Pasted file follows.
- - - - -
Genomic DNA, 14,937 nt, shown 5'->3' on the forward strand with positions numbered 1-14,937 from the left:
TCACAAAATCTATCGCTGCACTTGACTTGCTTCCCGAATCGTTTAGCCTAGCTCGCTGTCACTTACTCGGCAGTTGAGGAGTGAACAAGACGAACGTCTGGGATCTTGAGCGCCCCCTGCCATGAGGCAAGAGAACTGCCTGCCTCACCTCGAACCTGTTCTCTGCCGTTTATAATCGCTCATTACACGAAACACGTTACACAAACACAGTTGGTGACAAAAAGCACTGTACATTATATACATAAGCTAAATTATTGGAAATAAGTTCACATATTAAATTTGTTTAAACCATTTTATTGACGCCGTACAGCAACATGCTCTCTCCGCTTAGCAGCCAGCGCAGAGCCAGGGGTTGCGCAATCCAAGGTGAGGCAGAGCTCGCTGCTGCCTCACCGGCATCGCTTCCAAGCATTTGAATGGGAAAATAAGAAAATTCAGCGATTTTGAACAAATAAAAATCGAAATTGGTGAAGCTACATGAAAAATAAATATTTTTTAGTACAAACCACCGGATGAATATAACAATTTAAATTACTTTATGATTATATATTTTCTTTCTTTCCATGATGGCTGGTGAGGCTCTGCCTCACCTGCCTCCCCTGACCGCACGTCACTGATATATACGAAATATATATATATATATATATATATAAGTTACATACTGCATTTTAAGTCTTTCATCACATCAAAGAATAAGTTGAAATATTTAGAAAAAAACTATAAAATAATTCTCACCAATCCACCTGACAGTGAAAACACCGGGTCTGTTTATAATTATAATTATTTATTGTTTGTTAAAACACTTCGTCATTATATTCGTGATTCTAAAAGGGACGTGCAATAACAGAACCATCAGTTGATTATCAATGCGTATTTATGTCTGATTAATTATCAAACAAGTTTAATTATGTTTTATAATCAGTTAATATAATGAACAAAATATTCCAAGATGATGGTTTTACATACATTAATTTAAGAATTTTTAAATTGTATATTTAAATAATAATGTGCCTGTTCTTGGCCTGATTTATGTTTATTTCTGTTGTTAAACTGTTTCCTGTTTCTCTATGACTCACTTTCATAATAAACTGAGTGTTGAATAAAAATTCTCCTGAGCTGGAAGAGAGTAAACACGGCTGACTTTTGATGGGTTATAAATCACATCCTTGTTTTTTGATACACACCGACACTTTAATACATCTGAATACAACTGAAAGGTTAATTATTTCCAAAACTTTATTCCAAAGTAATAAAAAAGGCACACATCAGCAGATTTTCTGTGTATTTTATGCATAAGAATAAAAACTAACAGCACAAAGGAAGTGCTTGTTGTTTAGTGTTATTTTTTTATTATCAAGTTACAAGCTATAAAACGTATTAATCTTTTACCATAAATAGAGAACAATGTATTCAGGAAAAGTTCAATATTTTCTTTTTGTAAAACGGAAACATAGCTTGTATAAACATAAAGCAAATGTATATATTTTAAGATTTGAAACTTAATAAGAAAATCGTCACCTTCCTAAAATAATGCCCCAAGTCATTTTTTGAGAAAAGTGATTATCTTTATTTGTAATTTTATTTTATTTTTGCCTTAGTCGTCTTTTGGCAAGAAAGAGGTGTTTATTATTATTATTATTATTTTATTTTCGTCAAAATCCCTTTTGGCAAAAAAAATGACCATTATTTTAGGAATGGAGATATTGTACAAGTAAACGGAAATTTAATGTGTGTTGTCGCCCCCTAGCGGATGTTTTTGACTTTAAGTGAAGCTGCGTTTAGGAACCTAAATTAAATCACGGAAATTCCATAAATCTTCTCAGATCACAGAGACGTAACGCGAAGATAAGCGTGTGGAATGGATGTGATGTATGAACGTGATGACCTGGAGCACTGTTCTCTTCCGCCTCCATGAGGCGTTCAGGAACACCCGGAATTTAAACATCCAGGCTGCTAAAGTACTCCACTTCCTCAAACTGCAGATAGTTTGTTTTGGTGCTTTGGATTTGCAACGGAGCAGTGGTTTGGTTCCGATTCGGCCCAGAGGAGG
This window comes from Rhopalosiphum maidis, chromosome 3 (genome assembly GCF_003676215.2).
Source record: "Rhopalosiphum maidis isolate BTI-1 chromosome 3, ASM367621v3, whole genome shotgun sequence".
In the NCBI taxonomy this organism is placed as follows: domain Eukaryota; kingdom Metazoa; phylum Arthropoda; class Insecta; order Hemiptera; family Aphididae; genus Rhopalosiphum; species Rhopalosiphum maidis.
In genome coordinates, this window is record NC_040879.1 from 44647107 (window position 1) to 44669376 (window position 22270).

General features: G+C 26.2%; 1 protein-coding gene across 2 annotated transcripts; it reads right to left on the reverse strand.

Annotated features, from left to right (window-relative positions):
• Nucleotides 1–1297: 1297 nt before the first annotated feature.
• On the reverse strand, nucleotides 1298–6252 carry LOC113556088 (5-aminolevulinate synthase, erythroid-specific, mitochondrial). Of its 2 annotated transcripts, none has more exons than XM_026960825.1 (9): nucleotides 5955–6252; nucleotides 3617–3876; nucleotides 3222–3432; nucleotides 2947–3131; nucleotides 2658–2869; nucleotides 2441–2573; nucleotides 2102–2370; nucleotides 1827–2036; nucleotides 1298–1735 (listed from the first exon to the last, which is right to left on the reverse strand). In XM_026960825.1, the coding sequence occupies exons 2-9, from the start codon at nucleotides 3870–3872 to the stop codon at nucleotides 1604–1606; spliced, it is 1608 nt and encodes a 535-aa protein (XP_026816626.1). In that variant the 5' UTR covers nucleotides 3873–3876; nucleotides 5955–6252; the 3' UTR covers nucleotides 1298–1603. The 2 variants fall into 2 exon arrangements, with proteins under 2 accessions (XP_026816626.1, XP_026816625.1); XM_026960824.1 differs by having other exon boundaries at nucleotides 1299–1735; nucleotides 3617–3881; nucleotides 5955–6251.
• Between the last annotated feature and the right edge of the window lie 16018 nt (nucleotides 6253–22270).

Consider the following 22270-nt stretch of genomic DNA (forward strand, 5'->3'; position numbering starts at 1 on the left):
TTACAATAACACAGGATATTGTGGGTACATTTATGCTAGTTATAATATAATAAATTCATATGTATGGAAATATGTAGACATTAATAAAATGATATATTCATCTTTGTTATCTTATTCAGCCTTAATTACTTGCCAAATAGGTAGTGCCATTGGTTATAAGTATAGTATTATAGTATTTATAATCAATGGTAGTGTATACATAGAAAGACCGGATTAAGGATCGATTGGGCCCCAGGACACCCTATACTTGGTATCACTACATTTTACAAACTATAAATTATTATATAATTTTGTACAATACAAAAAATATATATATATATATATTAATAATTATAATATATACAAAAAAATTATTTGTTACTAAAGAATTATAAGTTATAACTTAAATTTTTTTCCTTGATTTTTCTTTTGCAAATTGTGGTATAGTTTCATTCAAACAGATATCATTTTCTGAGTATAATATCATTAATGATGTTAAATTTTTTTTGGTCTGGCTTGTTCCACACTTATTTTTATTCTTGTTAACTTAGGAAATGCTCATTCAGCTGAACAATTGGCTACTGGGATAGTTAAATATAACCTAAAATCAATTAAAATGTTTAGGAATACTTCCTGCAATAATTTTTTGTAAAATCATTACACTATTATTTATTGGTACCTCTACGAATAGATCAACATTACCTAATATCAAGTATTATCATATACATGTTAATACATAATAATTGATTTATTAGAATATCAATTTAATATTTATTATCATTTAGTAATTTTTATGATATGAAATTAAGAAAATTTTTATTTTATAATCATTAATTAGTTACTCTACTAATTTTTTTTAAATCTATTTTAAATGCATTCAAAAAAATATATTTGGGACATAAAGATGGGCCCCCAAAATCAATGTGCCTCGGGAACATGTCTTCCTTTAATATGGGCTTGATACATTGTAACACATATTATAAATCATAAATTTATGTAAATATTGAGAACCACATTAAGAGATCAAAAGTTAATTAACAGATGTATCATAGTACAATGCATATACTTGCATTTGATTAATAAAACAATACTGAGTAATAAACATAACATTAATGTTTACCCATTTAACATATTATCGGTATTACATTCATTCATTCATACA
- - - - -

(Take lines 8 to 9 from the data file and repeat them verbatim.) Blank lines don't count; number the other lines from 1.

Annotated features, from left to right (window-relative positions):
• Nucleotides 1–1297: 1297 nt before the first annotated feature.